While food, booze and leg room were far superior decades ago, these luxuries came at a cost — literally. In the ‘50s, 60’s and into the ‘70s, only the wealthy could afford to fly.
“Varying on the route, it was four to five times as expensive to fly in the Golden Age,” de Syon told “Fast Company.” “If you were a secretary, it might cost you a month’s salary to take even a short flight.”
A vintage magazine ad for Trans World Airlines — aka TWA — shows exactly how much you’d pay to fly in 1955. If you wanted to fly from Kansas City to New York, for example, you’d pay $52. Adjusted for inflation, that’s about $490 in today’s dollars. (In modern times, you can book the same flight for less than half that.)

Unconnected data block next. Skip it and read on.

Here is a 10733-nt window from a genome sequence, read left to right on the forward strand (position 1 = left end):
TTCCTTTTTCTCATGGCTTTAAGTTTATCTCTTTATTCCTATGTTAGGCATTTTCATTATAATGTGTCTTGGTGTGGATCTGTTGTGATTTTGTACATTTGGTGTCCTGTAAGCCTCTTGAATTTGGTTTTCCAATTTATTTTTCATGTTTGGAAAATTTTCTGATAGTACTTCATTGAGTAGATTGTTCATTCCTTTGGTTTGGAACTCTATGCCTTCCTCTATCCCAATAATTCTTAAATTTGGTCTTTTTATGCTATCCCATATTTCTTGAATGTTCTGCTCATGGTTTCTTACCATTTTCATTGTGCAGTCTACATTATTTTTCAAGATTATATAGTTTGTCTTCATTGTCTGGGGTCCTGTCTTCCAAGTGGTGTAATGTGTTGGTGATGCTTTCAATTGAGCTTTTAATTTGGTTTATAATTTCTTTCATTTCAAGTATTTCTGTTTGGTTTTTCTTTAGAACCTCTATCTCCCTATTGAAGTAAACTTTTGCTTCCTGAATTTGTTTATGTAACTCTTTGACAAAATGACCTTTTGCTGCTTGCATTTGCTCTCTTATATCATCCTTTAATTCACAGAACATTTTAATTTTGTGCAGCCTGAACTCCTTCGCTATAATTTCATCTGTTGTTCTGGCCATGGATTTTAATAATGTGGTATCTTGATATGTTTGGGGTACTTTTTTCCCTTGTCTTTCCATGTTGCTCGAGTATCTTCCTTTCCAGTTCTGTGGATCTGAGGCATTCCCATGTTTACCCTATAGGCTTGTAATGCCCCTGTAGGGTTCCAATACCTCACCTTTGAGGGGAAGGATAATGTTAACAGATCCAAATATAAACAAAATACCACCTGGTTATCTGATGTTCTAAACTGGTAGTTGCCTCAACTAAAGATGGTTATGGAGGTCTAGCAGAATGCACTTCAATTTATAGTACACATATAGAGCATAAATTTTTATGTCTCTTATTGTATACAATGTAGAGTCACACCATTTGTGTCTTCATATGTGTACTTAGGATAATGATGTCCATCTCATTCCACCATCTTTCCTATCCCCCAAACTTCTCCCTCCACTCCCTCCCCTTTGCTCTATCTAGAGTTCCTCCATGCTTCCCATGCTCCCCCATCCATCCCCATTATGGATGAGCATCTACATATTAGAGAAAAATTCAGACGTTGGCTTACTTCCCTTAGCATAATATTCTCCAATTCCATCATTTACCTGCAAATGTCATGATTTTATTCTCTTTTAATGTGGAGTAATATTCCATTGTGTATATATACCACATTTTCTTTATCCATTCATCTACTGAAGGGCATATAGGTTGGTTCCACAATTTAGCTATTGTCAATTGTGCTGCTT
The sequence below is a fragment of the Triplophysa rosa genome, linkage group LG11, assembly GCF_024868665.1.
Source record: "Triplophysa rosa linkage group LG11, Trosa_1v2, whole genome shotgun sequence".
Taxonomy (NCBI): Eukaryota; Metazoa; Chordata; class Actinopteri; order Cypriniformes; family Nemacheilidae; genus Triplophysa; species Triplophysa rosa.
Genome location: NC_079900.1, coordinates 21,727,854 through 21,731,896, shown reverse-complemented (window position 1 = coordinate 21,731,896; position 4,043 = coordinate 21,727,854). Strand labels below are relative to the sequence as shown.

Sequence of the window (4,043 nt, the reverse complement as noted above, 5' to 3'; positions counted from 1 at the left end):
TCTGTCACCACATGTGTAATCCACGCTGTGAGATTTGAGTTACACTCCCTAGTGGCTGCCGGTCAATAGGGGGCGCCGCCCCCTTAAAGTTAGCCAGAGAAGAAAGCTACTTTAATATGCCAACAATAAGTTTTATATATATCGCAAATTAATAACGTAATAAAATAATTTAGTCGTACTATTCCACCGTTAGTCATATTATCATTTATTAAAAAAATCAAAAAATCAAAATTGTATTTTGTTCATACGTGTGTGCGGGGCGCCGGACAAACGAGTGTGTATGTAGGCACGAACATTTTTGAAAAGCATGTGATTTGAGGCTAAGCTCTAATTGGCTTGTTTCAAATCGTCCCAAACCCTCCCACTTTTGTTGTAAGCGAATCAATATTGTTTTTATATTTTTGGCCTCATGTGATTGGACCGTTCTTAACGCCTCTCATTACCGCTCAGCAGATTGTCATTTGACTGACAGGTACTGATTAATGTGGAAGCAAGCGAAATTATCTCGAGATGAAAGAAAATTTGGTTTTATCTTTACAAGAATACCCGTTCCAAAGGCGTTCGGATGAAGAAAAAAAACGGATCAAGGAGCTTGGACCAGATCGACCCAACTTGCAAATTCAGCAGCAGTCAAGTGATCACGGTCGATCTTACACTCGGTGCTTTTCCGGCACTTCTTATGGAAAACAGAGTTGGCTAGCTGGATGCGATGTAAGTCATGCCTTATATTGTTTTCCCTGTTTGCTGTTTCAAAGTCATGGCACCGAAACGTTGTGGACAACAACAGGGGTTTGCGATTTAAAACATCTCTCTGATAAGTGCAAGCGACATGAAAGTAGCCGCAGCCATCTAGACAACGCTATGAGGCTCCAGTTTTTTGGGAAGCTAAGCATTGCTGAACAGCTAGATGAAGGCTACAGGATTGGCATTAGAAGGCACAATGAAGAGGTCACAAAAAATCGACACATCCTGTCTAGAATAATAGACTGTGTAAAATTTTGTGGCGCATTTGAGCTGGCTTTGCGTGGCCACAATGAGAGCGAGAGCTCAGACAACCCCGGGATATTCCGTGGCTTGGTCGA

International travel was even more exorbitant; to go from New York to Rome, Italy, in 1955, you’d pay $360.20, or an incredible $3,340 in today’s dollars.
Happily, air travel is far more accessible to the average Joe today. And for that, we can thank deregulation.
Prior to 1978, when new laws took effect, the government exercised a lot of power over the commercial aviation industry, including what routes planes could take and the prices airlines charged for fares. Though the government is still involved in the industry, most notably through the Federal Aviation Administration, airlines are now competing more freely with each other, which has led to lower prices.